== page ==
Giving up has a bad rap. We are taught - by our parents, by our schools, by society - to never give up, to persevere, to overcome whatever obstacles stand in your way. I have always been a fierce push-through-it kind of person which made adjusting to my new life with ME/CFS so much harder. This illness runs contrary to everything we have ever heard in our past lives: if you keep pushing through, persevering, never giving up...then you just keep getting sicker and sicker.
My first years with ME/CFS were defined by this crazy rollercoaster ride known in CFS circles as the push-crash cycle, especially before I had my diagnosis or learned about post-exertional crashes. I'd feel horribly sick - too sick to do anything at all - so I'd lie on the couch and in bed, unable to do anything. Then, I'd miraculously feel better and jump up and resume my normal activities again - even worse, I'd do more than normal in an effort to make up for those lost sick days. Then, of course, within a few days I'd be back on the couch again. Back in those days, the ups and downs made no sense to me. Now I know better, but it is still hard to go against all those societal norms and give up.
I had plans today, urgent plans. I "had" to go to the Post Office to mail my step mom's birthday gift so it will arrive in time for her birthday on Friday. I "had" to go to the Verizon store to change an erroneous bill and fix my sadly broken cell phone. I "had" to stop at the grocery store and grab a few items for the rest of the week.
But I woke up feeling awful - exhausted after 9 solid hours of sleep, still tired but too wired to sleep anymore. I thought I'd feel better after washing up and doing some gentle yoga. I procrastinated on getting my package ready and instead read my e-mails while watching the Today show. I kept telling myself, "I don't feel that bad." I tried to trim down my to-do list, thinking that I have to get to the Post Office but I could put off the other errands.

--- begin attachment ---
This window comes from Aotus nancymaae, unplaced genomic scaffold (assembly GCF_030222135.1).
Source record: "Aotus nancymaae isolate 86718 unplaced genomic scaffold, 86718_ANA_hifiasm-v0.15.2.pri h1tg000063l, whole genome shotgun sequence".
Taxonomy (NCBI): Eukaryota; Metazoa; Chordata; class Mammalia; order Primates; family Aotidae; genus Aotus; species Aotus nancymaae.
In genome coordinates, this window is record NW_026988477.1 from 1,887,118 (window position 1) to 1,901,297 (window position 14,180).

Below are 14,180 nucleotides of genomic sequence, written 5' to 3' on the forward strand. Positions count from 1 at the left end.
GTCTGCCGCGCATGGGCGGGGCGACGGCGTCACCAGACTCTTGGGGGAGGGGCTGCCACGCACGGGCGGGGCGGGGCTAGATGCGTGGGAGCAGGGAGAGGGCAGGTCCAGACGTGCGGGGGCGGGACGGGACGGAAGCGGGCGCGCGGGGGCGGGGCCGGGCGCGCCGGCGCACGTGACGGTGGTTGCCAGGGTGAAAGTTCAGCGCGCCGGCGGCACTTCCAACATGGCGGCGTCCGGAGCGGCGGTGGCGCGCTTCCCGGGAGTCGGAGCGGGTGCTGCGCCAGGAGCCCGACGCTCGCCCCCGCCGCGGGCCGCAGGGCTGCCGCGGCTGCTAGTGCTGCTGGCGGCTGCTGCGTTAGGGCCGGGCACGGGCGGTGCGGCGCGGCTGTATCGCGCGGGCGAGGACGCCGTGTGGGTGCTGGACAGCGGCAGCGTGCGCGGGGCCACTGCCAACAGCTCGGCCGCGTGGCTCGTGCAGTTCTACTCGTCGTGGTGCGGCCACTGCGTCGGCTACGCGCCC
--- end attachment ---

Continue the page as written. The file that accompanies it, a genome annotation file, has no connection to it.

Finally, after putting in a load of laundry and noting the sore throat creeping in and the aching-all-over feeling, I gave up. After 11 years, I should be familiar with this sort of day - what I call a Plan B day - but it still took me several hours to finally admit that I needed to give up and give in. The world won't end if I don't get those things done. I decided I will just call and let my step mom know that her gift may be a day late.
You know it is a crash day when you finally decide to give up your to-do list and stay home and almost weep with relief. Maybe it was the very busy weeks and weekends filled with houseguests we've had lately. Maybe it's my son's cold triggering an immune system flare-up. Whatever it is, I've been struggling all week - told my husband yesterday I've just been feeling wiped out and sluggish in spite of getting plenty of rest - and it just feels so good to give in.
I've made another cup of herbal tea, piled up the pillows on the couch, and gotten myself horizontal. I have my book by my side and the Fall book catalog I never seem to find time to go through.
I am giving up and giving in. It is the right thing to do. It is what my body needs. Why is it so hard to do?